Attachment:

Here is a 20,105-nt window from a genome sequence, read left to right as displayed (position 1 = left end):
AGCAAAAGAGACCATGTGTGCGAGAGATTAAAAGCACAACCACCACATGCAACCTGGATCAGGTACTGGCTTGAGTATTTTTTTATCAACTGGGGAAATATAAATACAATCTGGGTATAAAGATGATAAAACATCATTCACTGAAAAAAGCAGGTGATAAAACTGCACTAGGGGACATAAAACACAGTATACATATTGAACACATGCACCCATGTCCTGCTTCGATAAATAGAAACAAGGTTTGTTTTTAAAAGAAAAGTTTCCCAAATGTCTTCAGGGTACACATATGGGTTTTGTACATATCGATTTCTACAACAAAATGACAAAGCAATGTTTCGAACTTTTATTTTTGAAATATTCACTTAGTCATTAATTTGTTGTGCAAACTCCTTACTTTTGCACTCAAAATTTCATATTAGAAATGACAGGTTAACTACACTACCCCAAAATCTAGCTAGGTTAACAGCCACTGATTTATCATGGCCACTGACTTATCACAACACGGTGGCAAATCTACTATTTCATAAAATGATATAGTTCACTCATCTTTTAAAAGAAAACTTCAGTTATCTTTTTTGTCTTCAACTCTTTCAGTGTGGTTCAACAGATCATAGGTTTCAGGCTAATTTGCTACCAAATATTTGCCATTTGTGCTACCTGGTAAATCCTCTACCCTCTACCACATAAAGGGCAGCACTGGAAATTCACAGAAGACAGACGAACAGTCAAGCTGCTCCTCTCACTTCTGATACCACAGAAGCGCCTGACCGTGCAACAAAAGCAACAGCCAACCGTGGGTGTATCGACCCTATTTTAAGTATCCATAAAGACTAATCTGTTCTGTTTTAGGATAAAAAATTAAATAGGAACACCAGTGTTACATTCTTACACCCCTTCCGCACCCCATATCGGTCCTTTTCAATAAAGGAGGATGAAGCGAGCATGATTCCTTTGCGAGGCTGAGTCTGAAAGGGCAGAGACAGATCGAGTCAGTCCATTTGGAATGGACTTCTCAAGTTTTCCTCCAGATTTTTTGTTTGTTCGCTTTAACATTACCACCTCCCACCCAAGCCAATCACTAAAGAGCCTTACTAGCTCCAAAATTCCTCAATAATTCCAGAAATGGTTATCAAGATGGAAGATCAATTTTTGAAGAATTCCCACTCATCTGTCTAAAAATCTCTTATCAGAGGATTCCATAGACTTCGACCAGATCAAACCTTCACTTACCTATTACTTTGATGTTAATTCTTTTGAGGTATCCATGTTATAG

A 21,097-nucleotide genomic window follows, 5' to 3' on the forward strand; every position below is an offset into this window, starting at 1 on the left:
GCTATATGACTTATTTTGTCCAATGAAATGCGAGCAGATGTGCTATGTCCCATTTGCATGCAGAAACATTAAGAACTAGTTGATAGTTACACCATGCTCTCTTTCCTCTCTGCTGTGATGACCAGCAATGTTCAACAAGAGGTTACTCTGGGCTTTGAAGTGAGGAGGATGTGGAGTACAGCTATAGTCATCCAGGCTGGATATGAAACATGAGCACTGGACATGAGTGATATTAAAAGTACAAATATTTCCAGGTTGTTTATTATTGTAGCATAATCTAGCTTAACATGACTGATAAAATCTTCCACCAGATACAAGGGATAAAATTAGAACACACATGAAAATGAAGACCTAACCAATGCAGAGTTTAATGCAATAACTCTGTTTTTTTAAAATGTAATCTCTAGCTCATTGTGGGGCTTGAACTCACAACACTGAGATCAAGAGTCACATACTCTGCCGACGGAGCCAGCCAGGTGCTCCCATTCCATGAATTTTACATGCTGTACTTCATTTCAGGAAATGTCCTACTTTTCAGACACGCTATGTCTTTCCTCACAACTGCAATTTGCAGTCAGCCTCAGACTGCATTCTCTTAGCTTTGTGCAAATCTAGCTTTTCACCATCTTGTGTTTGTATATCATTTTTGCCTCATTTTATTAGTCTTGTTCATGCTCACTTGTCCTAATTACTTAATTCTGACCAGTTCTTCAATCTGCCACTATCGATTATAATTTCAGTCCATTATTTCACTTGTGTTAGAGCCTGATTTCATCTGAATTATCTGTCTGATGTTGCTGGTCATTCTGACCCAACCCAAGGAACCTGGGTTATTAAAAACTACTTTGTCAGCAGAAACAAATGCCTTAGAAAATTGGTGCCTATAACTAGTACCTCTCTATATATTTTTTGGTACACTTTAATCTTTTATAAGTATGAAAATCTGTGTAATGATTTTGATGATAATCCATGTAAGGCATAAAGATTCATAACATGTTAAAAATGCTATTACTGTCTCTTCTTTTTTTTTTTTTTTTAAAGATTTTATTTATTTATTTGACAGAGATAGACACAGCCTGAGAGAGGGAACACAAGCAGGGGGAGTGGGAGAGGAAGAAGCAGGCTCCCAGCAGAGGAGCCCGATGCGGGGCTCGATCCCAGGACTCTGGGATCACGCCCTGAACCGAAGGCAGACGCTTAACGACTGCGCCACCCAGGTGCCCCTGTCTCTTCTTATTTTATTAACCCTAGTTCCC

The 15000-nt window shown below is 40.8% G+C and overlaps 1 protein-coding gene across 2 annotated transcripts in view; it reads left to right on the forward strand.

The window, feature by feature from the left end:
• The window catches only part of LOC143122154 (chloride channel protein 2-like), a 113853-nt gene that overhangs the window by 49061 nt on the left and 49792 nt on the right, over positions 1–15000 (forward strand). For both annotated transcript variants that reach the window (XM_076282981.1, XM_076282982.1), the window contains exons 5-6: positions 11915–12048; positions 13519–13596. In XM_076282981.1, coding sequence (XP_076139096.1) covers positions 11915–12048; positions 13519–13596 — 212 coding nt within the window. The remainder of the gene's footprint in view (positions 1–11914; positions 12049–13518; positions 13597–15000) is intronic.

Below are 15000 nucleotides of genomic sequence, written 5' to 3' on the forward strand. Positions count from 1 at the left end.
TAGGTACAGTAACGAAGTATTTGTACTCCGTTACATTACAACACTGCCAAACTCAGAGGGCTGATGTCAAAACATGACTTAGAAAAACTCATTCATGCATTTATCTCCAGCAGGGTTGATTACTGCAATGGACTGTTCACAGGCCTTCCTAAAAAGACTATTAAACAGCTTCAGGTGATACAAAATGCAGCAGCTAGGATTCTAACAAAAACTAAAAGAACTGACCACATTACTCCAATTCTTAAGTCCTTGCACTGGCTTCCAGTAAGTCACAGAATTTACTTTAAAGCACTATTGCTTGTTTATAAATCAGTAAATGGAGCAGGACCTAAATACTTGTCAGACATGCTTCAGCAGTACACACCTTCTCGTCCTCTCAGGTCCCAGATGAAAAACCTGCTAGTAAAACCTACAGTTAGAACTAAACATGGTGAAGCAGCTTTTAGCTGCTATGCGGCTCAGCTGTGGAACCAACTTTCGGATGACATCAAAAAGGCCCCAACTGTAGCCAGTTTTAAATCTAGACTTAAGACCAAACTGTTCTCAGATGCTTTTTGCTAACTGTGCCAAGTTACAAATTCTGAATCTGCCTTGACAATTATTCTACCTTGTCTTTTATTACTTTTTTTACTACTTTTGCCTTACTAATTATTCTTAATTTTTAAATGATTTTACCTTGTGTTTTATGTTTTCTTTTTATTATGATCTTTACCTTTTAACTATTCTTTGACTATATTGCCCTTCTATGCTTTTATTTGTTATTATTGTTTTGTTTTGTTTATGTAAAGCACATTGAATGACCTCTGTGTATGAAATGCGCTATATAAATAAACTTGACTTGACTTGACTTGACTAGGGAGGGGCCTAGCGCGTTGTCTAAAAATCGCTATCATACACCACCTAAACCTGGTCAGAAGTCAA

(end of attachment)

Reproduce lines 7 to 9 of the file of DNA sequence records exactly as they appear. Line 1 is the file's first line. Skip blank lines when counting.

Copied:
• The window catches only part of LOC143122154 (chloride channel protein 2-like), a 113853-nt gene that overhangs the window by 49061 nt on the left and 49792 nt on the right, over positions 1–15000 (forward strand). For both annotated transcript variants that reach the window (XM_076282981.1, XM_076282982.1), the window contains exons 5-6: positions 11915–12048; positions 13519–13596. In XM_076282981.1, coding sequence (XP_076139096.1) covers positions 11915–12048; positions 13519–13596 — 212 coding nt within the window. The remainder of the gene's footprint in view (positions 1–11914; positions 12049–13518; positions 13597–15000) is intronic.

Below are 15000 nucleotides of genomic sequence, written 5' to 3' on the forward strand. Positions count from 1 at the left end.
TAGGTACAGTAACGAAGTATTTGTACTCCGTTACATTACAACACTGCCAAACTCAGAGGGCTGATGTCAAAACATGACTTAGAAAAACTCATTCATGCATTTATCTCCAGCAGGGTTGATTACTGCAATGGACTGTTCACAGGCCTTCCTAAAAAGACTATTAAACAGCTTCAGGTGATACAAAATGCAGCAGCTAGGATTCTAACAAAAACTAAAAGAACTGACCACATTACTCCAATTCTTAAGTCCTTGCACTGGCTTCCAGTAAGTCACAGAATTTACTTTAAAGCACTATTGCTTGTTTATAAATCAGTAAATGGAGCAGGACCTAAATACTTGTCAGACATGCTTCAGCAGTACACACCTTCTCGTCCTCTCAGGTCCCAGATGAAAAACCTGCTAGTAAAACCTACAGTTAGAACTAAACATGGTGAAGCAGCTTTTAGCTGCTATGCGGCTCAGCTGTGGAACCAACTTTCGGATGACATCAAAAAGGCCCCAACTGTAGCCAGTTTTAAATCTAGACTTAAGACCAAACTGTTCTCAGATGCTTTTTGCTAACTGTGCCAAGTTACAAATTCTGAATCTGCCTTGACAATTATTCTACCTTGTCTTTTATTACTTTTTTTACTACTTTTGCCTTACTAATTATTCTTAATTTTTAAATGATTTTACCTTGTGTTTTATGTTTTCTTTTTATTATGATCTTTACCTTTTAACTATTCTTTGACTATATTGCCCTTCTATGCTTTTATTTGTTATTATTGTTTTGTTTTGTTTATGTAAAGCACATTGAATGACCTCTGTGTATGAAATGCGCTATATAAATAAACTTGACTTGACTTGACTTGACTAGGGAGGGGCCTAGCGCGTTGTCTAAAAATCGCTATCATACACCACCTAAACCTGGTCAGAAGTCAA